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Bisons at Siloam Mission

Bison student-athletes giving time to volunteer at Siloam Mission.

Bisons get into the spirit of giving back

Amid their demanding schedules, student-athletes make time to give back

December 17, 2018 — 

As a university student-athlete, balancing schoolwork, practice, training and other life responsibilities can be challenging. Finding spare time to volunteer can further test limits but somehow the Bisons manage to get it done at an exceptionally high level.

The Bisons’ community outreach work is managed by the University of Manitoba Athletic Council (UMAC) – a body comprised of Bison student-athletes. The group plans and implements a number of activities throughout the year, including social activities, fundraisers, and also community-focused programs such as their popular Bisons Against Bullying and Bison Book Buddies.

The two programs feature the Bisons as community role models. Student-athletes visit various schools around the city and interact with school-aged kids giving anti-bullying presentations or spending one-on-one time reading with kids, helping with homework or just being an active listener and friend.

Naomi Kirshenblatt is a fifth-year swimmer and co-president of UMAC this year along with fifth-year women’s hockey forward Karissa Kirkup. The former says the group’s community service ventures are moulded around a simple principle created in 2015-16 by then co-presidents Kenny Rooney and Amir Ali.

“UMAC is all about the one-minute movement. So every hour that you spend training, you should spent at least one minute giving back. For example, the swimming team spends about 20 hours training a week, so if we could just give 20 minutes of our time to someone else, it would be a good thing.”

Individual teams also have their own initiatives. The swim team, for example, has helped to promote Teams 4 Tampons for the past two years where financial and product donations are collected to help provide feminine hygiene products to local Winnipeg women’s shelters. The women’s hockey and basketball teams have collected sporting goods to send to those less fortunate.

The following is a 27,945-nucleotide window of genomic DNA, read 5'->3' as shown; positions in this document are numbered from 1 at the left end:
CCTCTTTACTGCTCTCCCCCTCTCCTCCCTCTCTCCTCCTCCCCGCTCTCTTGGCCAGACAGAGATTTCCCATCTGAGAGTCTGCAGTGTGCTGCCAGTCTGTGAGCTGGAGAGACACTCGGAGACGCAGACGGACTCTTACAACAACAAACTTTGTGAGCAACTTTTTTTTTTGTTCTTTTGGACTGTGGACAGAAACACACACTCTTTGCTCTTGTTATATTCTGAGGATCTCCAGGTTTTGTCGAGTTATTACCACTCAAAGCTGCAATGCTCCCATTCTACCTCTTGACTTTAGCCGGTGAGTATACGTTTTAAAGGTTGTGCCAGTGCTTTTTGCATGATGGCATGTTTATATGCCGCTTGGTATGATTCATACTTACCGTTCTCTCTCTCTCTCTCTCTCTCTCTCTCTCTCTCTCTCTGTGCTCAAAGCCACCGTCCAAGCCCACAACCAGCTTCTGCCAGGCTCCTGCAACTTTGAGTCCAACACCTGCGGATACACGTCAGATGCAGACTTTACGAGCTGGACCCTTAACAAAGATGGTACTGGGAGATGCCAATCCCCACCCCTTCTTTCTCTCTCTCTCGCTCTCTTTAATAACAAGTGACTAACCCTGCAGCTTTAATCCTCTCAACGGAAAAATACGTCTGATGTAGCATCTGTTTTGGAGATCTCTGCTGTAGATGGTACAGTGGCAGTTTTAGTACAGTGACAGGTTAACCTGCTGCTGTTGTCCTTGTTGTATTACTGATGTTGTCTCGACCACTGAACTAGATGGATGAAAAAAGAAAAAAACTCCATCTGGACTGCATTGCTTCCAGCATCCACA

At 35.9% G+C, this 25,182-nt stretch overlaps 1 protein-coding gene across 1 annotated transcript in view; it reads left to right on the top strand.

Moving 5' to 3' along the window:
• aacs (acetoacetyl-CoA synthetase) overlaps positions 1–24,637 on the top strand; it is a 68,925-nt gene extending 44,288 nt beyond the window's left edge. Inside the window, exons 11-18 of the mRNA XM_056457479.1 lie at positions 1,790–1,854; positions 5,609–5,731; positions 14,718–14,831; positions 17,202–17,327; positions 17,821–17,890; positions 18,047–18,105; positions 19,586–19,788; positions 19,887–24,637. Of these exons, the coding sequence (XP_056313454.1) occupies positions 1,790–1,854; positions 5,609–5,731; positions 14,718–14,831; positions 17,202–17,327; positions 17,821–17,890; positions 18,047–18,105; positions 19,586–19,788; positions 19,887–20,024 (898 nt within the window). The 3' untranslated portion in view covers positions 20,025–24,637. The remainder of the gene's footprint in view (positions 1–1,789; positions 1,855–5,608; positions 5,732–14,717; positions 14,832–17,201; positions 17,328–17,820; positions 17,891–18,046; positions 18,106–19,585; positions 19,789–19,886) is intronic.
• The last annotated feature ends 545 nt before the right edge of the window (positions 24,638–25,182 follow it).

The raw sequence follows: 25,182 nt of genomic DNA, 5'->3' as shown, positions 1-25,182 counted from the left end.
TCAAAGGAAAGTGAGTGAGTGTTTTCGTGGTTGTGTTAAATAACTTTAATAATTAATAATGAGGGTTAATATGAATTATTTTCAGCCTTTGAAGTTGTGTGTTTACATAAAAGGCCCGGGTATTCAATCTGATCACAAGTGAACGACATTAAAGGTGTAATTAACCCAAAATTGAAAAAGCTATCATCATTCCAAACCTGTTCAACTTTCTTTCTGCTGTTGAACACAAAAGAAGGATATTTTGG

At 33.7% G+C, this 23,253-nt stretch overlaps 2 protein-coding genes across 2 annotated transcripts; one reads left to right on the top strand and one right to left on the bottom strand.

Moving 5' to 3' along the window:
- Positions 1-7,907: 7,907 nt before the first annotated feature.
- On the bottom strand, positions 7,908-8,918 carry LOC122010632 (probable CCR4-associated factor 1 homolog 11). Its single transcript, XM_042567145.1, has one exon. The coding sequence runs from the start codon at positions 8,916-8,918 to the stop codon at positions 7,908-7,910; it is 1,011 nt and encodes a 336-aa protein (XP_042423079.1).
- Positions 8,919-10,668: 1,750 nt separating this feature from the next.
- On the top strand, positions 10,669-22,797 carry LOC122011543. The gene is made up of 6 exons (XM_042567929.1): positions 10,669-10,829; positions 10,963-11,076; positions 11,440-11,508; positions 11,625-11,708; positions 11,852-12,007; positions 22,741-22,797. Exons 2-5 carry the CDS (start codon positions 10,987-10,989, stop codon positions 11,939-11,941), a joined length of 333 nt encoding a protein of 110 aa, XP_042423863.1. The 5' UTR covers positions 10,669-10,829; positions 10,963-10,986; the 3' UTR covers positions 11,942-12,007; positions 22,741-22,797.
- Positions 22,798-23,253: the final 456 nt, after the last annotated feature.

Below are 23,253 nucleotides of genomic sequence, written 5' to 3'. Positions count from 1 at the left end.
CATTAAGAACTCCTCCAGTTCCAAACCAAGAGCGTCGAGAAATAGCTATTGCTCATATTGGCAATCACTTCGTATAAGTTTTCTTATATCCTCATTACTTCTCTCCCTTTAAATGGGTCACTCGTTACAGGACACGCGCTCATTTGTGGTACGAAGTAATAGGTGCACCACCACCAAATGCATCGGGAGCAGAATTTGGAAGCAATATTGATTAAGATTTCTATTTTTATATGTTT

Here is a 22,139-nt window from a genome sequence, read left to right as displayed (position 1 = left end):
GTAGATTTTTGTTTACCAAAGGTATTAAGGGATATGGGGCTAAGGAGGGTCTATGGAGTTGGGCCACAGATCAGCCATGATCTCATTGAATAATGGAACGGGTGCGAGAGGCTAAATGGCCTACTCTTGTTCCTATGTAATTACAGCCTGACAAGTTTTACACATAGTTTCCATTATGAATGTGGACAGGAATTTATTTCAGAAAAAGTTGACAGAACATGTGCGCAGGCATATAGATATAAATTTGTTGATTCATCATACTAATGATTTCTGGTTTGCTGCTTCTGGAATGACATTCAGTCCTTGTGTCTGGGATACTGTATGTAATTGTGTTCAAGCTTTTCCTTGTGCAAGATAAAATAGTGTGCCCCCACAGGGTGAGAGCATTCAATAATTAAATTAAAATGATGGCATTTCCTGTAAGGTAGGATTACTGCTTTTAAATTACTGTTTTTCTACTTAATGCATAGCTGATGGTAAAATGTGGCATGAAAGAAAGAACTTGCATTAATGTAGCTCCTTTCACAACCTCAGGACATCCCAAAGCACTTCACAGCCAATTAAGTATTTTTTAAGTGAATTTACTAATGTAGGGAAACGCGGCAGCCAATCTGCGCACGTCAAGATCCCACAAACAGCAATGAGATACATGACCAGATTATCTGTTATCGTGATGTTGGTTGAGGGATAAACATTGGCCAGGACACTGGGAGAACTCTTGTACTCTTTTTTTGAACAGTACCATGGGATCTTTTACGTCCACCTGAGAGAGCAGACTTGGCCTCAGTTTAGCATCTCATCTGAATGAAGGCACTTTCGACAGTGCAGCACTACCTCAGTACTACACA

For the past 14 years, UMAC has coordinated efforts to send Bison athletes to volunteer at Siloam Mission over the Christmas break – a busy time of year at the shelter. Volunteers are put to work in a variety of different areas such as the kitchen (meal prep, serving), the drop-in centre or the clothing program.

“Siloam is a good place to volunteer, because everyone knows it in Winnipeg and it’s a large organization,” says Kirshenblatt. “Also it’s rather easy to set up times that work with our training and school schedules.”

Fifth-year men’s basketball guard DJ Jordan Jr. is one of the many athletes helping out at Siloam this year. His experiences volunteering touched closed to home.

“I enjoy doing stuff like this, because I grew up struggling.

One Christmas back in third grade, I only had one gift under the tree because my mom didn’t have a job that year. We went to a wish list program through the boy’s club and they bought me everything that I put on the list. I’m for a lot of programs like that, and as athletes, we’re in a position to help people positively as well.”

Siloam’s volunteer coordinator Nathan Schmidt greatly appreciates the time UMAC gives each year recognizing that without the countless amount of volunteers, the shelter wouldn’t necessarily be able to run as smoothly.

“Volunteers are a huge part of what we do,” he says.

“Without the thousands of hours that they put in each year, we wouldn’t be able to offer all of the services that we do. With all the volunteer hours that are put in each year, it’s equivalent to around 41 full-time staff members.”

For Kirshenblatt, giving back in general is second nature.

“Just being a university athlete is a lucky experience and I think giving back to our community is very important,” she says.

“When I was home last winter, I did the Bisons against Bullying presentation in my old school and it was just cool because [the students] really respect what you’re saying when you’re an athlete. It’s a platform that you don’t have for a long time, so when you do have it, it’s a good time to use it more than just to better yourself.”

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